Sleep is the most powerful elixir of life. A non-negotiable, biological necessity. It’s our fundamental life support system and the best chance we’ll get at immortality.
There’s an unfair stigma that oversleeping means laziness. If you enjoy your sleep, carry on. And if you struggle, read on. We’re going to help you reclaim your right to a full night of sleep. It’ll become your newest superpower.
We'll tell you the benefits of getting your head down. And, share our best hacks on how to drift off quicker.
HOW SLEEP AFFECTS OUR BRAIN
Sleep preps our brain to soak up new knowledge and retain it for longer . Think of it like a sponge. It restores and enhances our memory and learning ability every single day. Large, powerful brain waves carry bursts of electrical activity called ‘sleep spindles’ during the deepest stages of sleep. Deep sleep brain waves act as a transfer system at night, moving memories so we can keep them for longer.
You are 40% less prone to remember new memories on a lack of sleep - Mathew Walker, author of why we sleep
Those of us who don’t get enough sleep show little to none of this activity. Brain waves become much less likely to occur and it’s more difficult to commit new experiences to memory.
HOW SLEEP AFFECTS THE BODY
Sleep makes you a stronger swimmer, sort of. Men who get a full night of sleep have much higher levels of testosterone.
Men who sleep just 5 hours a night have a level of testosterone of a person 10 years their senior - Mathew Walker
So when it comes to wellness, a lack of sleep can age a man up to a decade. Get those numbers up, guys.
The amount of sleep we get also directly affects our immune system. Our natural killer cells identify dangerous and unwanted elements and get rid of them. Getting your eight hours will make sure you have a full set of these cells working for you at all times.
Getting only 4 hours of sleep a night can reduce the amount of natural killer cells in our body by up to 70% - Mathew Walker
‘Daylight savings’ is when we advance clocks during the summer months so that darkness falls later on the clock each day. It’s an incredible example of how just one hour of sleep can have an immense impact.
In the autumn when we gain one hour of sleep, there’s a 21% decrease in heart attacks the next day. In fact, this figure is the same for car crashes and road accidents. When compared to spring when we lose one hour of sleep, this increases 24%.
This also shows up in our DNA. Studies show that a lack of sleep can directly affect our DNA. With less sleep, gene activity linked to the immune system can increase or decrease.
OUR SNOOZING HACKS
L-theanine is a natural amino acid that comes from tea leaves, and is proven to increase relaxation and lower stress. This will no doubt help you sleep. If you want to learn more about L-theanine, we’ll be doing an article in the near future.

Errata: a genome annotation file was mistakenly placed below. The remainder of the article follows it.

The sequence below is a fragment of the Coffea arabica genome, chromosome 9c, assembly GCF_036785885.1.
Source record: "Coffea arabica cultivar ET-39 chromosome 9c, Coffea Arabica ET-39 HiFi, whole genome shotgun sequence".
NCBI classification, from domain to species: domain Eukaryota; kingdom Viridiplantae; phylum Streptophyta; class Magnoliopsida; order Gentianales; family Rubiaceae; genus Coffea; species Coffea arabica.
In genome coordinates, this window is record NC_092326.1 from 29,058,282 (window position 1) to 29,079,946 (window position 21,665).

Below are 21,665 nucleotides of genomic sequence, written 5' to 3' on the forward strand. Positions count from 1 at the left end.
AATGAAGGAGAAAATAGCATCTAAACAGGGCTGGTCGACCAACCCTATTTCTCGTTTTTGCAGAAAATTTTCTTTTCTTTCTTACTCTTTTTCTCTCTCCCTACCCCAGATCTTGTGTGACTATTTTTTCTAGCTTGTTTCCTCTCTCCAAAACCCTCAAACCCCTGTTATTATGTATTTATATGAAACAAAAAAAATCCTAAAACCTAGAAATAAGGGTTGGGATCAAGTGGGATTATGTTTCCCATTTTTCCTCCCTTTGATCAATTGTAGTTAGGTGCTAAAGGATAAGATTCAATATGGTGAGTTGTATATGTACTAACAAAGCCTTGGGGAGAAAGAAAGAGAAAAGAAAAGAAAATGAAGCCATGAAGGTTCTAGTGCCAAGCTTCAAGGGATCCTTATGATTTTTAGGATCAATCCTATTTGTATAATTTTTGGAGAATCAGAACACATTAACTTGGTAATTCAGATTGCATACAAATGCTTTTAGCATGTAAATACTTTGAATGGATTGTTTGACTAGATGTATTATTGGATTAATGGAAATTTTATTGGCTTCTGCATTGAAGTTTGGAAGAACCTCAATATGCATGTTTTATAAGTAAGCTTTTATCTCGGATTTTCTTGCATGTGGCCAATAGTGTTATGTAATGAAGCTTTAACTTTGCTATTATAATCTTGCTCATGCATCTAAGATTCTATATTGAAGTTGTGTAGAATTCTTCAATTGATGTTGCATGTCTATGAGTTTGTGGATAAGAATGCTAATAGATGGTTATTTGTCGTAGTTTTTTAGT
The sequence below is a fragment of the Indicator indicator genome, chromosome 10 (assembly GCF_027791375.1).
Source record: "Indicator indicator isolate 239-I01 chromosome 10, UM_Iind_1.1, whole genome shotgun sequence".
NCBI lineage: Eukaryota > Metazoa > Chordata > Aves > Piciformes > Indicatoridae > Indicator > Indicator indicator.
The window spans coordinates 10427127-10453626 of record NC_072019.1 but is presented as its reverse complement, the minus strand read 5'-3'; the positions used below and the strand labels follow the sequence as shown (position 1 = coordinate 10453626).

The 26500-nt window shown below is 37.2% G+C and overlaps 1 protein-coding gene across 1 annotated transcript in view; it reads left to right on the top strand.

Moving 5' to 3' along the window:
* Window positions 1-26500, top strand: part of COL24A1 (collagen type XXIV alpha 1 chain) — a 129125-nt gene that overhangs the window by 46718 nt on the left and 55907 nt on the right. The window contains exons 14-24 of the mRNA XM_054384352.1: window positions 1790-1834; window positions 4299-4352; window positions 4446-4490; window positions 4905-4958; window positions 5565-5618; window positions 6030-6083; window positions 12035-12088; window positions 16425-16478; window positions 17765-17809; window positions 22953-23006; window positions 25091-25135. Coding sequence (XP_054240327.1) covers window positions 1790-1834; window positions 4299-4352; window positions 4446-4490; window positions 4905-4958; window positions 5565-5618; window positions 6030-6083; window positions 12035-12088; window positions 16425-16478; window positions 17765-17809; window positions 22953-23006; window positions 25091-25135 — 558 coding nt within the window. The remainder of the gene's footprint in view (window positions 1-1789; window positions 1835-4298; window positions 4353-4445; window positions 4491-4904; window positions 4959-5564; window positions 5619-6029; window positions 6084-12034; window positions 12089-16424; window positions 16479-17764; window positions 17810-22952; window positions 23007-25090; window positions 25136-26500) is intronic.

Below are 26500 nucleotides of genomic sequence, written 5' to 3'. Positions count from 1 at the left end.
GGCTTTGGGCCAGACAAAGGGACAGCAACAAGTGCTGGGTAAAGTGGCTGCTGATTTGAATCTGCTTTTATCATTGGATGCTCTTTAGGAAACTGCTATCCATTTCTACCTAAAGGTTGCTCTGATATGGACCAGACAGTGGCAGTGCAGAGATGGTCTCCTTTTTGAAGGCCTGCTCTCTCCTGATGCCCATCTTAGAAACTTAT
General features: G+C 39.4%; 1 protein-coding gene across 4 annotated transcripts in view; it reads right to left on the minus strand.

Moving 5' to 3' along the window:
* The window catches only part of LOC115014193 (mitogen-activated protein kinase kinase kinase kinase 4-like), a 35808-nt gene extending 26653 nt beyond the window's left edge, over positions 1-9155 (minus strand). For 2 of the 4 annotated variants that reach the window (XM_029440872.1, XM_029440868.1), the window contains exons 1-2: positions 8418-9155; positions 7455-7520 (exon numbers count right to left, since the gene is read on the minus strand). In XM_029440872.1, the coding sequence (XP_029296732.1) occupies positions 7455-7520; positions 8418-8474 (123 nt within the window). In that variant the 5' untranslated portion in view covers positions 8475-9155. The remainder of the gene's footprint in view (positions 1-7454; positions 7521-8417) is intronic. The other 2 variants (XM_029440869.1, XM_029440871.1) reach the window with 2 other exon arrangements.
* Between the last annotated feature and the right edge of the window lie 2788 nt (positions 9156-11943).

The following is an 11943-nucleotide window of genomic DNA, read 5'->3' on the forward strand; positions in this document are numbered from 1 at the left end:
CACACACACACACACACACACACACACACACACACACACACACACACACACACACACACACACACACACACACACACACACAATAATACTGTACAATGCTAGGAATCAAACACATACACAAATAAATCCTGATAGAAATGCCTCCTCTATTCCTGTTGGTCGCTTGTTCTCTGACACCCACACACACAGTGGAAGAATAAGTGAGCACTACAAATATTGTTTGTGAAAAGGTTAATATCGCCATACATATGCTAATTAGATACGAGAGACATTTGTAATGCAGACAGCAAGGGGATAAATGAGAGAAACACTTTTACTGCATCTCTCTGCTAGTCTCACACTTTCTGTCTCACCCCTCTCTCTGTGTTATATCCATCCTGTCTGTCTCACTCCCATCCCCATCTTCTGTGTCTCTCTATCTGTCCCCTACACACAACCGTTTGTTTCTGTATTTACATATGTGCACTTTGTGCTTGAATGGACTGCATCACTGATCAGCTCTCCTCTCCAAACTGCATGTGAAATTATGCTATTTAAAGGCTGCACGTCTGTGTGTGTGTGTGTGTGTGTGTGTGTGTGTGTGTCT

Let it all hang out:
Your brain and body actually needs to drop its core temperature between 2° to 3° degrees to get you sleeping. Sleeping naked is a great way to make sure you aren’t too hot. You’ll always find it easier to fall asleep in a room that’s too cool than too warm. Aim for your bedroom temperature to be around 65° degrees Fahrenheit, 18° celsius.
Have a hot bath:
Counter-intuitive, I know. What about keeping it cool? In fact, when we get out of a hot bath, our core body temperature drops quickly. It’ll prime your body for a more natural and deeper sleep. If you aren’t into baths, a hot shower will do.
Set multiple alarms:
Nope, not the snooze button. Setting a morning alarm is common sense for most of us, so an evening alarm should be too. Makes sense right? Give yourself that gentle nod when it’s time to wind down for the day.
Keep it consistent:
An old favourite, but the one we neglect the most; your body needs regularity. Weekday or weekend, go to bed and wake up at the same time. This will maintain and improve the quality and quantity of your sleep.
Get out of bed:
Do you ever spend hours tossing and turning? Counting down the hours and minutes till morning? Lying in bed for long periods of time causes our brain to associate our bed with restlessness. Get up and take yourself to another room until you feel ready to fall asleep.
Allow yourself an hour window to detox from your devices. That’s anything that emits lights and more importantly, blue light. Double up by turning down the lights around the house. You’ll feel that melatonin increase and the drowsiness sink in.
We all love a nightcap; it can help us drift off faster. But, it acts as a sedative and disturbs our deep REM sleep.
Cut the caffeine:
This goes without saying. But for most of us, drinking tea or coffee as early as 2pm can directly impact on our sleep. So, try to keep caffeine as a morning ritual.
So, get your head down. There’s never been a better excuse.
Today you’re the best version of you. But tomorrow, you’ll be better.
Your Arbour, an honest fit.